Parent Pick Up at Elementary School and Leadership

I have been thinking about this for a while and watching….parent behavior in the pick up line at school.  There are so many interesting behaviors that translate directly into the workplace setting and how we interact as leaders.

I was recently speaking to some senior leaders about motiving their teams.  One executive brought up a topic, the motivational power of which I think is underestimated by team leaders:   Manners.  Yes, it might sound trite, but the workplace is comprised of people; people with emotions and motivational needs.     And the team members model themselves after the leader. 

So back to the pick up line at the elementary school:  I think there are specific categories of parents and actions that directly translate into motivation and leadership in the workplace.

The Rusher:  You rush through the bus line; pull out, not looking behind you to see if there is someone there, almost causing an accident.  Think about those leaders at work.  Always rushing, not thinking about the consequences and repercussions.  They just want to get the work done—almost causing a “crash” with their lack of thinking through options.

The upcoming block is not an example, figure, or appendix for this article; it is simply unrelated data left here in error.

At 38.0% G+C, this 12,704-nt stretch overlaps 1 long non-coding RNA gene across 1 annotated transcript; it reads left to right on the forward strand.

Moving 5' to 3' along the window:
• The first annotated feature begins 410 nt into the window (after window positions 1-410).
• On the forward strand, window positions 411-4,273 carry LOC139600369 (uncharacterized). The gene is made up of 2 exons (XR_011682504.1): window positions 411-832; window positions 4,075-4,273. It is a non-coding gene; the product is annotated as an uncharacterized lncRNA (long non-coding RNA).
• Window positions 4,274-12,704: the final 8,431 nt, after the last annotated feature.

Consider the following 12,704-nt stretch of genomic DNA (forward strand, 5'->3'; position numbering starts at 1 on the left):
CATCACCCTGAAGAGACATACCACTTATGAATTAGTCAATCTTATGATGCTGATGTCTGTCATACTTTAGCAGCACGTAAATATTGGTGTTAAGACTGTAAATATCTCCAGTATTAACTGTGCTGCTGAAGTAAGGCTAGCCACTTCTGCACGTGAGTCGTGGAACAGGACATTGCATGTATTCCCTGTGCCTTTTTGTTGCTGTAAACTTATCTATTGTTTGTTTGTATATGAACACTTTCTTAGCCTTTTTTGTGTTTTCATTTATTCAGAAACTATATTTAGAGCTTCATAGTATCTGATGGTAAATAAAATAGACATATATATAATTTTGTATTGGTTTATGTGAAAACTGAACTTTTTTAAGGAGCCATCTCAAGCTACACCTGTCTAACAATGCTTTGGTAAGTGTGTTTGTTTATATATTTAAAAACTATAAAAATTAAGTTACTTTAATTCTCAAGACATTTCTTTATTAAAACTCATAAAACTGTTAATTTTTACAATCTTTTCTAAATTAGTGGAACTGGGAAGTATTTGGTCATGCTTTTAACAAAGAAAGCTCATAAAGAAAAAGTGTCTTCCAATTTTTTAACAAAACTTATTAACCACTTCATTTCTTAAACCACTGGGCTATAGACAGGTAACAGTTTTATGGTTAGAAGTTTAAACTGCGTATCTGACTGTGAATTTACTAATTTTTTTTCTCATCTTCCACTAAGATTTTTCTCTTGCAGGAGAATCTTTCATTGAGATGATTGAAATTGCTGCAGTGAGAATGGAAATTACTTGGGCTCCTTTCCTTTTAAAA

The Pushover:  Someone who lets two, three even four cars ahead of them—almost never getting out of the bus line.  Altruism is important and key to our well-being—but what is important for your growth and your own career?

The Clogger:  In the bus line, there are those parents who get out and slowly walk around the car to get their child, holding up the pick-up for everyone else.   So, at work, when are you going to give your team the rope, delegate, let them make the mistakes?   Don’t clog the system—let the team do the work

The Rule Breaker:  The Rule Breaker goes up on the side of the curb to get around the cars already in line—no manners, just cuts other parents off without a wave.  While it is important to innovate, bend and even break the rules, when is this behavior from a leader too disruptive for the team, causing failure? 

The list could go on with different behaviors and consequences.  But if we look at this holistically, each of these behaviors is neither good nor bad, all have their place and time.  It is how you use them to motivate your team.  Know your team, figure them out—what behavior inspires them?  What should they model?  What works for each individual?  But just like life outside of the office, it often just comes down to simply minding your manners.  

WJM Faculty Member Anne Sugar is an executive coach who partners with companies to maximize breakthrough performance for their leaders.   Previously, she served as SVP, Media at Digitas, a leading global digital advertising/marketing agency.

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